3. Rebuilding Her Body
After the birth of her twins, her Coachella performance would be her big return to the stage—her "first time back home"—but it did not come easily. "There were days that I thought I'd never be the same," she candidly said along with footage of her first rehearsals back after pregnancy. The star feared her strength and endurance would never be the same and the choreography was difficult to express because she did not feel like herself. To get in shape and "rebuild" her body, the star's exercise regimen consisted of SoulCycle, other workouts and rehearsing. Diet-wise, she cut out carbs, sugar, dairy, meat, fish and alcohol. "And I'm hungry," she quipped. However, the work paid off, she realized as she wore an old costume from before the pregnancy.
4. An Internal Struggle
Beyond the physical, the star also explained the tug of war being a mom had on her while she was preparing to perform. "My body was not connected. My mind was not there," she said. "My mind wanted to be with my children." In the documentary, the star noted she would breastfeed in her trailer in between rehearsing and bring the kids when she could. "What people don't see is the sacrifice," the songstress said.
As she made clear in the film, balancing her professional life with her life as a wife and mother of three was no easy task. "I have children, I have a huband, I have to take care of my body," she said, recalling the days before children when she could rehearse for 15 hours straight.
5. Doing the Work
While the show itself reflected the star's incredible undertaking, Beyonce explained the depths of her involvement in the production. "I'm super specific about every detail. I personally selected each dancer, every light, the material on the steps, the height of the pyramid, the shape of the pyramid. Every patch was hand-sewn, every tiny detail had an intention," she said in the documentary. She further noted the many meetings they had with designer Olivier Rousteing over the costumes, their colors and silhouettes, as well as the months they spent scripting the show. For rehearsals, the team used three soundstages—one for the band, one for dancing and one for the creative staff, and Beyoncé would span all three.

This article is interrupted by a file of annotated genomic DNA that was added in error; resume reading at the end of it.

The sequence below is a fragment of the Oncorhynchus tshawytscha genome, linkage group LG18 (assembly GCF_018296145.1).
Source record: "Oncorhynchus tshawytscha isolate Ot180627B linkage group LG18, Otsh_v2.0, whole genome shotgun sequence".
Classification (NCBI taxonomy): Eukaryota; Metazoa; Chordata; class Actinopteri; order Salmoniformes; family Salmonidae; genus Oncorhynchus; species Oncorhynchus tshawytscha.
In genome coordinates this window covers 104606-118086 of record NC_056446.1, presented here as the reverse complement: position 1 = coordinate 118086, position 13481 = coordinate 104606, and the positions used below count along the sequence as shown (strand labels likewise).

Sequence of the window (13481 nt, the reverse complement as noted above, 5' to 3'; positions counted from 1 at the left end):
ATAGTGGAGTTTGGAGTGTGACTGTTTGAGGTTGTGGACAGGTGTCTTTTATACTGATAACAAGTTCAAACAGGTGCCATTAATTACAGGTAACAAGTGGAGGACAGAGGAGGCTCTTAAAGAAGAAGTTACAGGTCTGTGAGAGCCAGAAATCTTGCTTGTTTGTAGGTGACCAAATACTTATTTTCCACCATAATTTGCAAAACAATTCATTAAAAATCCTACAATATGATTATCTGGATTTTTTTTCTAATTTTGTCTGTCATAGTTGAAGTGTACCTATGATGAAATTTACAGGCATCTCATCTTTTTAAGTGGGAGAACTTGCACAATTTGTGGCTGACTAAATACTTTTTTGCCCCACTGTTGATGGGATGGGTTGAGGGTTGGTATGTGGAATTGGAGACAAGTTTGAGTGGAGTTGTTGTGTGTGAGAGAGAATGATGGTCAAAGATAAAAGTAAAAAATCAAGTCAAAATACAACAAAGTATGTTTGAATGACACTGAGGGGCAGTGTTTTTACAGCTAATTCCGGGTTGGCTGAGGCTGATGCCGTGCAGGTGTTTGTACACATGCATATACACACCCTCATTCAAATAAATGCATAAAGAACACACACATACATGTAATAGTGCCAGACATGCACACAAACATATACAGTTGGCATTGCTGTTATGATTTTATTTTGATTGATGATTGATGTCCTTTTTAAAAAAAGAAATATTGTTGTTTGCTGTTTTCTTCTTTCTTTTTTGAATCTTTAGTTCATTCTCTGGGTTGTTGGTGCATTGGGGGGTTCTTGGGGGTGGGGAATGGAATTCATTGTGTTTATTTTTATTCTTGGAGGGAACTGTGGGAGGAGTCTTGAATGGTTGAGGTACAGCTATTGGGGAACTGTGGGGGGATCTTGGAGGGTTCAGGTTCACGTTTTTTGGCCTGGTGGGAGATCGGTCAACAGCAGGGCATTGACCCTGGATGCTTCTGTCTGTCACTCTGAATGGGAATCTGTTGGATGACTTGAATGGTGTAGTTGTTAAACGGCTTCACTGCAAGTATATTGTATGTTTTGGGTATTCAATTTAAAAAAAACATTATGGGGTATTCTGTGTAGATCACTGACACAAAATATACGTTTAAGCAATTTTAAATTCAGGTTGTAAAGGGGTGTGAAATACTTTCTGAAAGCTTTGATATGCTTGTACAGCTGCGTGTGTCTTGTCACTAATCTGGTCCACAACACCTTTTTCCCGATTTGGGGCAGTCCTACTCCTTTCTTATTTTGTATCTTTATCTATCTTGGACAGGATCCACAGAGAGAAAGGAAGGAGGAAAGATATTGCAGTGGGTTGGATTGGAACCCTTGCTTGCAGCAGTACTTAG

"It takes a huge team," she said. "It takes a village and I think we all worked to our limit."
6. A Valuable Lesson
While the performance was a significant success in Knowles' life, she noted, "I definitely pushed myself further than I knew I could and I learned a very valuable lesson. I will never, never push myself that far again."
"I feel like I'm just a new woman in a new chapter of my life," Beyoncé continued. "I'm not even trying to be who I was," she said, crediting her children for the change.
7. Blue Ivy, the Singer
Toward the end of the film, Beyoncé's firstborn and seemingly budding performer, Blue Ivy Carter, sings in front of the cameras with help from her famous mom, who whispers the words into her ear.
"I wanna do that again," the 7-year-old said. "'Cause it feels good!"
8. Her Legacy
Ultimately, the Coachella performance was about much more than the show's star. "Creating something that will live beyond me, something that will make people feel open and like they're watching magic or like they're living in a time that's super special, like it's a day that they will never re-live, that's what I want," she said in the film.
"I feel we made something that made my daughter proud, made my mother proud, my father proud, all of the people that are my brothers and sisters around the world and that's why I live. I'm so lucky and grateful that I'm able to take all these crazy ideas and actually make it into something that heals people and that may spark vision in people, that shows them to dream big, that shows them that they are limitless. It's possible. If my country ass can do it, they can do it."
Homecoming: A Film by Beyoncé is streaming on Netflix now.